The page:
In 2002, a year into my first job in adland, a story ran in The Guardian with the headline "Ad industry fails to retain the over-40s". The story was on the back of an IPA report that showed less than 20% of people in UK agencies were over 40 and just 6% were over 50.
Fast-forward to this March and the IPA Agency Census showed a significant drop of 22% in the over-60s, stating Covid-19 has hit job losses in the younger, under-25s, and older, over-40s, the hardest. The issue of ageism in adland isn't new, it's an age-old problem, but it isn't getting any better, and now the pandemic has made it into a full-blown crisis.
To make matters worse, the ONS reported this month that there are now 193,000 fewer people aged 50 or over employed in the UK, and that older people who become unemployed are more likely to be at risk of long-term unemployment than younger people. Brett Arends, an award-winning financial writer, cited research from the National Bureau of Economic Research saying that "age discrimination rises hand in hand with the unemployment rate". There's no denying it, the data looks bleak.
What I can't understand is how our industry keeps missing the point. We all write, talk, and create initiatives about attracting and retaining talent and championing diversity and inclusion, yet nothing changes longer term. We all know words are empty unless they are supported by actions. So why haven't things got better for the industry since that Guardian piece first ran almost two decades ago?
Quite frankly, "the industry" hasn't listened to its own recommendations. But the people working within it, who are being affected by it, have. Those 40-plus in marketing, media and advertising who've been made redundant over the past 18 months are showing grit, resilience and a determination to rise up from the ashes. As the shape of our industry was forced to change, both culturally and structurally in 2020, I'm starting to believe that this horrific time, which created so much disruption and pain for employees over the age of 40, is going to be the catalyst for change, making the industry work better for them.
New ways of working have opened opportunities. Rigid and often outdated working hours, along with archaic team structures, are finally being reviewed, as WFH and hybrid working offer greater flexibility and inclusivity. We are seeing extended office opening hours so people can come in when it suits them and 3:2 ratios for working from home.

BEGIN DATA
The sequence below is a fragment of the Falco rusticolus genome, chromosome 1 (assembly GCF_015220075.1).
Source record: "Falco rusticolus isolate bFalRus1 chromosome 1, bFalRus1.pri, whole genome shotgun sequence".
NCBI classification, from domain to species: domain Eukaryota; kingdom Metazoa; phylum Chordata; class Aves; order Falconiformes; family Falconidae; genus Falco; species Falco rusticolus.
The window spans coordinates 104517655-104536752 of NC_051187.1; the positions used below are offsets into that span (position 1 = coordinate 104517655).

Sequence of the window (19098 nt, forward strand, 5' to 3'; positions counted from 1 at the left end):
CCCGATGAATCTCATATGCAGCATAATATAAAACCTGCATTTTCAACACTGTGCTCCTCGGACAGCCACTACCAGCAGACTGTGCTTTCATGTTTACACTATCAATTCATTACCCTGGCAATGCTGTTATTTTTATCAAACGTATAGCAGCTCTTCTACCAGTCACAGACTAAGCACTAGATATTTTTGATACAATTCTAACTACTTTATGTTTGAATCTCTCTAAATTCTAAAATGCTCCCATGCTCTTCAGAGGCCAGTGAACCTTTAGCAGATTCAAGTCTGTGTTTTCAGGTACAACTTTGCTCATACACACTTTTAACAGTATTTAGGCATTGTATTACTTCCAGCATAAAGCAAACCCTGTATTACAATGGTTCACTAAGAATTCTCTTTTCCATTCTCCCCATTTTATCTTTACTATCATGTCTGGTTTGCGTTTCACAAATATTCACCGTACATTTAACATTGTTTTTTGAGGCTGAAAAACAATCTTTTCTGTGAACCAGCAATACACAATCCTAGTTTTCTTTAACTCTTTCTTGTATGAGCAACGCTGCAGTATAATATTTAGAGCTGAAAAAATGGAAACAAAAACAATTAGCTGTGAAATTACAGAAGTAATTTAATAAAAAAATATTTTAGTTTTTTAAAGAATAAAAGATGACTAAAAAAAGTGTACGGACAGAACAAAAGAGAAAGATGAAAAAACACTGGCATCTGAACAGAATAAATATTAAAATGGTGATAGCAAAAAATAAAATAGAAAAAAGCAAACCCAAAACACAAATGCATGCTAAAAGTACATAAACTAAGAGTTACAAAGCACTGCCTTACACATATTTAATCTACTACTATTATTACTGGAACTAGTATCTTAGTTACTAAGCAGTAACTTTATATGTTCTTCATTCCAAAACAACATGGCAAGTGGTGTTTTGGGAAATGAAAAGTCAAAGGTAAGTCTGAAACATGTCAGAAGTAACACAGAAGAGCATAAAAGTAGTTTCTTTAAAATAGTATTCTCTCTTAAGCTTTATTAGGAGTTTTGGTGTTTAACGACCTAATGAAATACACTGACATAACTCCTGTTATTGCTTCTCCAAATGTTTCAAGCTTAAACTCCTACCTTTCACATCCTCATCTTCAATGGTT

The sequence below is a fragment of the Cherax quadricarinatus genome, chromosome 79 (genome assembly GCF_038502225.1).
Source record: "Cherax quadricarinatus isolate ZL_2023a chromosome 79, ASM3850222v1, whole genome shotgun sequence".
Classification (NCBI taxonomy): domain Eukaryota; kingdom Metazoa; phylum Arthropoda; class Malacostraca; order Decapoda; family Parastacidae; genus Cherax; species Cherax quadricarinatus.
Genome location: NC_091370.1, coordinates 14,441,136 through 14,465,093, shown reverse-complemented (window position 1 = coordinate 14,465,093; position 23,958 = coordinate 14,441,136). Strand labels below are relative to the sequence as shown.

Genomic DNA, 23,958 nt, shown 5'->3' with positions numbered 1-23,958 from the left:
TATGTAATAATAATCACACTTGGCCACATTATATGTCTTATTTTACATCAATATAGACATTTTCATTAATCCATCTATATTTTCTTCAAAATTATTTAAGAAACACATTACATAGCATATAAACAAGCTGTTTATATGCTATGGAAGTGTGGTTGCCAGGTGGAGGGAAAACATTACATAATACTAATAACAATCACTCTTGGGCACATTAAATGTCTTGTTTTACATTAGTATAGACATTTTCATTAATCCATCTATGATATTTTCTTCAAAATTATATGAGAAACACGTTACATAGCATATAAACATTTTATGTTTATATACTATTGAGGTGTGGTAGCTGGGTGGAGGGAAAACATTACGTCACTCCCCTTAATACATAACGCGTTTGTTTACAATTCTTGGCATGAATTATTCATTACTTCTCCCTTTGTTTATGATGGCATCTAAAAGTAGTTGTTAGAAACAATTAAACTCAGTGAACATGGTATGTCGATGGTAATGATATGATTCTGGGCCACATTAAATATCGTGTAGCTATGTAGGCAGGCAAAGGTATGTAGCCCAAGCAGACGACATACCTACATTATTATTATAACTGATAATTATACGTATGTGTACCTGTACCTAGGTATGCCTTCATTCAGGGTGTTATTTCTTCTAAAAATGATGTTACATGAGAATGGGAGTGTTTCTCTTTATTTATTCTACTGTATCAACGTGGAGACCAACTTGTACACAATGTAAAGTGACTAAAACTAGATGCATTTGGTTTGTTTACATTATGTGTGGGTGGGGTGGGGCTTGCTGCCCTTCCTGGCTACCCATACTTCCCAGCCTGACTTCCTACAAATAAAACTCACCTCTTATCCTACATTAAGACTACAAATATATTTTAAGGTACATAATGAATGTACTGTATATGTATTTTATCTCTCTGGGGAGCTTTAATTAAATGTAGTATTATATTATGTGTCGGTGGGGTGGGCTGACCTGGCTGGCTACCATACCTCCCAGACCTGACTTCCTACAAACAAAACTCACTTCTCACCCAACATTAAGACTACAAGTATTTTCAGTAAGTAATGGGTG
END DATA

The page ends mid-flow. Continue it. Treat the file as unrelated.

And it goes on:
Time away from the industry has also been spent wisely. Online communities have been sharing recommendations for upskilling, like the ESSEC Business School courses, and supporting each other. LinkedIn, once filled with daily boosts about promotions and new-business wins, is connecting people with shared needs. Mentoring, and reverse mentoring, has played a massive role in keeping people connected to the industry and supplying those in need with confidence to stay part of this world and to go for job roles.
First off, though, people need to be made aware of jobs they can apply for. The industry needs to address and speak directly to the talent pool they want to employ to help tackle ageism. Where people are recruited from, the wording and criteria in the ads being used are all barriers that are facilitating ageism. For example, removing the number of years of experience, so you can attract younger and older candidates. Even the interview process itself needs addressing; people have biases. This is where blind CVs and recruitment platforms that remove characteristics of people can really help.
Leadership, associations, industry bodies, everyone who sets the tone for our industry needs to take responsibility and action to change ageism. That's why I founded 40 Over Forty last year to give those who are 40-plus, who feel ignored by the industry, a platform to be recognised. Not just words, we need action. Perhaps agencies could implement proactive age-diversifying policies, like many businesses have in place for gender, ethnicity and neurodiversity. This could help attract the talent, then we just need to work on retaining them.
This is not about one group of society being more important or valuable than the other, it's about acknowledging certain demographics are being hit harder, especially when it comes to keeping or applying for jobs in this industry. With the industry-wide "All In Census" reporting respondent numbers dwindling in the upper age ranges, we can now gauge the true extent of the problem. Diversity must be achieved to allow our industry to continue and strive to make even better work.
Anna Dalziel is senior vice president, director of marketing communications, global, at Momentum Worldwide, and founder of 40 Over Forty